German and Russian Tank Models 1939-45

Published on
Review Author(s)
Book Author(s)
Mario Eens
Other Publication Information
Hardback, 132 pages, over 200 color photos
Company: Casemate Publishers - Website: Visit Site
Provided by: Casemate Publishers - Website: Visit Site
Product Picture

The author of this tome, Mario Eens, is well known to those on the international modeling scene as an award winner at European model shows, together with being a regular contributor to the excellent French modeling magazine, Steelmasters. The book itself consists of a master class in building, painting and finishing scale models, divided into five chapters, and spanning 128 pages measuring 8” x 10”.

Despite the title stating the contests are about tank models, one of the five subjects is a figure. I also find the subject choices rather scattered in nature. The German subjects didn’t see action in Russia, which I thought might have been the theme of the book just looking at the title, and the subjects are a mixed bag when it comes to scales. Three of the five chapters cover 1/35th subjects, while the other two are 1/72nd and 1/48th. My experience with most modelers is that they stick to one scale? Be this as it may, what do we get for our money with this book?

Mr Eens takes each subject, and begins showing the reader a list of what kit he started with, plus any and all aftermarket detail sets he utilized to enhance the base kit. He goes into great detail, both via the written word, and with well laid out color photographs, as to how he built and detailed the kit, painted the subject, applied the markings (if a vehicle), and how he weathered the model. The opening chapter, on building a 1/35th scale Panzer 1 Ausf. A from the North African campaign, consists of thirty-four pages, containing just shy of 200 color photos. Detail indeed!!

The second subject in the book is a curious one, in that the base kit, or kits, are ancient Tamiya offerings, to produce a 1/35th scale Russian T-34/76 “ChTZ” with the stamped turret shell. Some of the Tamiya parts are from a kit that was first released in 1975, and the project as a whole involves utilizing parts from THREE different Tamiya T-34’s. Surely a modeler would utilize the superb Dragon Models kit of this very subject? The Dragon option requires you to utilize one rather than three kits, and is more accurate and better detailed than the Tamiya kits. Be this as it may, the author does a spectacular job with the ancient kits once again detailing his build with masses of excellent photos, and showing his painting and weathering techniques to great effect.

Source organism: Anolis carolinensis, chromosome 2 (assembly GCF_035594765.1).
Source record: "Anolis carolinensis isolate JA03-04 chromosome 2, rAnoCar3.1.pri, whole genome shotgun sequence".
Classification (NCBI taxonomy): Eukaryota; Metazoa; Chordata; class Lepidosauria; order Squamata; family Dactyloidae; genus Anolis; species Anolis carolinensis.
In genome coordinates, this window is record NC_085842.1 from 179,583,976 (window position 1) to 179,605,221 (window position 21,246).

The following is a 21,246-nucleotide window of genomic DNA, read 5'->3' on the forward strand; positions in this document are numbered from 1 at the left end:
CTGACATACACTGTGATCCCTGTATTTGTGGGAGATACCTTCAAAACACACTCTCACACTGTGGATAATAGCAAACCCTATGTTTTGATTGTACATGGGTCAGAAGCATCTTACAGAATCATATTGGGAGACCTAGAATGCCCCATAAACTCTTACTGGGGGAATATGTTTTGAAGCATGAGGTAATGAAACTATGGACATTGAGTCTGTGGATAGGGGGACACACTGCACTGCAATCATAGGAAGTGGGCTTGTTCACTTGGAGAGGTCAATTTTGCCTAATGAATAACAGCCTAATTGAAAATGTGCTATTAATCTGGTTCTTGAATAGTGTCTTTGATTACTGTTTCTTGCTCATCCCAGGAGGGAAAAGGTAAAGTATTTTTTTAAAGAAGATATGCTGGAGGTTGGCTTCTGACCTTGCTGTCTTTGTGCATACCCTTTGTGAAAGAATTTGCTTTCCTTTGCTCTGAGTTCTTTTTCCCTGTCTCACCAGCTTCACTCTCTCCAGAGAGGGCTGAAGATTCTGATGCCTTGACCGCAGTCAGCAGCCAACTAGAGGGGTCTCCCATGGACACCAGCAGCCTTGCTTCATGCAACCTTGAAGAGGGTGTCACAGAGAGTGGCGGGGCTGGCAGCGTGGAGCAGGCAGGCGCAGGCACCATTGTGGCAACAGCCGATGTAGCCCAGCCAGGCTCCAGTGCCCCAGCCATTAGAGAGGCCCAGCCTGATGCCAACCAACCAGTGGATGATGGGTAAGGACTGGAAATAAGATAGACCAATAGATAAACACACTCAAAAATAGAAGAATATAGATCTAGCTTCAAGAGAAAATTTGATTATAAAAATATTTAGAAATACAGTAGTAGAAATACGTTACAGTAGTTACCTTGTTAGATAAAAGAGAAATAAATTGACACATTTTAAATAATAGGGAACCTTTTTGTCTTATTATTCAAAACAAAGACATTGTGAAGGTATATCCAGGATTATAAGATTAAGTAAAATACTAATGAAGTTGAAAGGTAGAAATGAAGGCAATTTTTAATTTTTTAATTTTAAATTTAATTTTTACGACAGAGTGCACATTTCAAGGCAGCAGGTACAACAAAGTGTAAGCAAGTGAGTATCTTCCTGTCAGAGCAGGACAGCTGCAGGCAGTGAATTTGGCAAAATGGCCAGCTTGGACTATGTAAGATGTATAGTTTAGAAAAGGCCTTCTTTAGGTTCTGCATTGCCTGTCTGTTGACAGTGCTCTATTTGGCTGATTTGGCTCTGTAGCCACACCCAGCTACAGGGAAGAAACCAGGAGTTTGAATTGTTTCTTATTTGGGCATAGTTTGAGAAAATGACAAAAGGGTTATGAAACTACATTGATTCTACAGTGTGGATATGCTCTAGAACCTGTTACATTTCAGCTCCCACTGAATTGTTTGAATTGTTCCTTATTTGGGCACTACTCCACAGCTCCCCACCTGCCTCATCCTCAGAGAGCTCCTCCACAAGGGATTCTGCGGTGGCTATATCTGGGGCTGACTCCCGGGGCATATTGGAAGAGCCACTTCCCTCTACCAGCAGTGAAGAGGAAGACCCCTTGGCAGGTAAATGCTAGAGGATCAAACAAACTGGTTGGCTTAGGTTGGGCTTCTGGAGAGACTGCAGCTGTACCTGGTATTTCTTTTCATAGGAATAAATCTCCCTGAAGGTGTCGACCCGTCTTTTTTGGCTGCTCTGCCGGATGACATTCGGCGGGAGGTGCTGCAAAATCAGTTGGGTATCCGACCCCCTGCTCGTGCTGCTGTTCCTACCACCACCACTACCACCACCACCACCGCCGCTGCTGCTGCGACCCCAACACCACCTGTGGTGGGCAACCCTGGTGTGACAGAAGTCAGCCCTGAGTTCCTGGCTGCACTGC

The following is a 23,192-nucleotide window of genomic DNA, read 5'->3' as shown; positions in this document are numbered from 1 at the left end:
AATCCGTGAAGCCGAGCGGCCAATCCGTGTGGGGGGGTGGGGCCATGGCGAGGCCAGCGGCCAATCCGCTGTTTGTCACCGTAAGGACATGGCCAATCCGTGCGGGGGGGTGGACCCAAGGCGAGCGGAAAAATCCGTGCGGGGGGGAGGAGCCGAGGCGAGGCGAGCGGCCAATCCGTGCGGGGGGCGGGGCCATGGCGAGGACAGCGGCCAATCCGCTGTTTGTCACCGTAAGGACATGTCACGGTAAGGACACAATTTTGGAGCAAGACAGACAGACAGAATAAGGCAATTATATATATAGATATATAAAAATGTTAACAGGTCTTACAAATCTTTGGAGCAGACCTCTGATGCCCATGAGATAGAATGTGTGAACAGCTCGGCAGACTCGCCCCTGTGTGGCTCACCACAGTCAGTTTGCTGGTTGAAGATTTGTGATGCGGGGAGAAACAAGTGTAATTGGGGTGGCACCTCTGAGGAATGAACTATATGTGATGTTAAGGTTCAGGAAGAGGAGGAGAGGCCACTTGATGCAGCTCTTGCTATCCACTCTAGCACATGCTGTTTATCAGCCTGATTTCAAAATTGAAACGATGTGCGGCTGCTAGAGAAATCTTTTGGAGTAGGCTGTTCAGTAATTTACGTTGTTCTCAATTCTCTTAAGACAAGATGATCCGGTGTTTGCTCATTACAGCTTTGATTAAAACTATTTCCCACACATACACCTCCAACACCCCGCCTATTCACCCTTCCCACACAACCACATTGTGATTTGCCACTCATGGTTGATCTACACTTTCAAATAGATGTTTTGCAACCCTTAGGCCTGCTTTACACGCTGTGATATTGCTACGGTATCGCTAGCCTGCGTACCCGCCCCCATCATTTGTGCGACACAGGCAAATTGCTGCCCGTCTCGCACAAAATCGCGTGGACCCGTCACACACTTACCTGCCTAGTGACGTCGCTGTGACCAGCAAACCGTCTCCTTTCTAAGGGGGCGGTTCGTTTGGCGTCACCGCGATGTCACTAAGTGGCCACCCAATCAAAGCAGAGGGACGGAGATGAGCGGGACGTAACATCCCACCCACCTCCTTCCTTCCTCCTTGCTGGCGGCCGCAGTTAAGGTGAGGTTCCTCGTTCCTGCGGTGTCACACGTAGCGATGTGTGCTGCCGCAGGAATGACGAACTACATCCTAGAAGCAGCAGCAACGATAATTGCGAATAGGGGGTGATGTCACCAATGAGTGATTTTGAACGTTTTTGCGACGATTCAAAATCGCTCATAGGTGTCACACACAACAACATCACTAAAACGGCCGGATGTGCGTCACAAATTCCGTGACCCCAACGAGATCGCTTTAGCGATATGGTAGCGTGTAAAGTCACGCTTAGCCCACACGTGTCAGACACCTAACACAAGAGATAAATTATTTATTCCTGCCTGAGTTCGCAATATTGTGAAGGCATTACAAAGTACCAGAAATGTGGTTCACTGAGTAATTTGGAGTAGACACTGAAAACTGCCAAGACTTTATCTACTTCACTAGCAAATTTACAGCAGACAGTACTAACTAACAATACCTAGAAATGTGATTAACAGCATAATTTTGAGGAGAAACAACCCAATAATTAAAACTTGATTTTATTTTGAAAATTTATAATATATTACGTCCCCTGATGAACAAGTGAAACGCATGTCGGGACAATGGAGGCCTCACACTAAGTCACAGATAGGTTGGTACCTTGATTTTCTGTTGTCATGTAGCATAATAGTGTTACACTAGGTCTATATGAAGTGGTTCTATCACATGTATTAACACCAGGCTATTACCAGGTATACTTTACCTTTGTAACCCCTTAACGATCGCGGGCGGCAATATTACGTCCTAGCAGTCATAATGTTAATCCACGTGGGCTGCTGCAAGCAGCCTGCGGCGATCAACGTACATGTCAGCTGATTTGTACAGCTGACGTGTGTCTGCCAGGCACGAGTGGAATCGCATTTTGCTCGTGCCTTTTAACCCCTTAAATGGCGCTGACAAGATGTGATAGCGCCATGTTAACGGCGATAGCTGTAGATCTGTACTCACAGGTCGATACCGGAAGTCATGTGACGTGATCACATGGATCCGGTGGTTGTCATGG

The third subject covered is a fictious subject, the Panzer VIII Maus, “Germany 1946”. And in 1/72nd scale. While the author does an excellent job tackling this build, I have to wonder how many of those interested in the first two subjects, in 1/35th, will have any interest in the 1/72nd scale item? The same goes for the fourth subject, a Russian SU-152, in 1/48th scale. Is there much crossover when it comes to scale choice within the armor modeling community? For the sake of learning yet more superb techniques in building and finishing model kits, I hope so, for the third and fourth chapters in this book are equal in depth of presentation as the first two.

Finally, we get to the fifth subject in the book, and this is on a 1/35th scale Russian infantry man, titled “Berlin, April 1945”. It is the shortest of the chapters, at 12 pages. I DO believe this will be of interest to armor modelers of any scale, given that I myself together with a group of my armor modeling pals have been contemplating taking up adding figures to our armored vehicles, in an effort to better convey scale size. Without figures next to, on top of, or poking out of your scale military vehicle, it can often be difficult to figure out how large, or small, a vehicle actually is, I think you would agree. But put say a soldier standing next to a WW2 Japanese Type 94 tankette, and you instantly realize how small the vehicle was in real life. The same with a similar figure next to a German “Maus” heavy tank: there is no mistaking the massive size of the vehicle!

The author admits to struggling with figure painting (not his specialty), which I actually found refreshing, and such admissions actually encourage novices like me in that they make me realize that my first figure, even my tenth figure, might not turn out perfectly, in fact far from it. But keep practicing, and eventually you will at least turn out to be “competent” at the art of painting figures, if not brilliant!

Overall, then, the content of this book is first rate, and any novice or intermediary modelers should be able to learn a great deal by reading the text, and studying the hundreds of color photographs on the road to improving their model building, painting, and finishing skills. The text reads easily, and the photos speak for themselves, complimenting the written prose admirably. I can therefore recommend this book to anyone wishing to improve their armor modeling and figure painting skills. My thanks to Casemate Publishers for kindly providing IPMS USA with this review sample.


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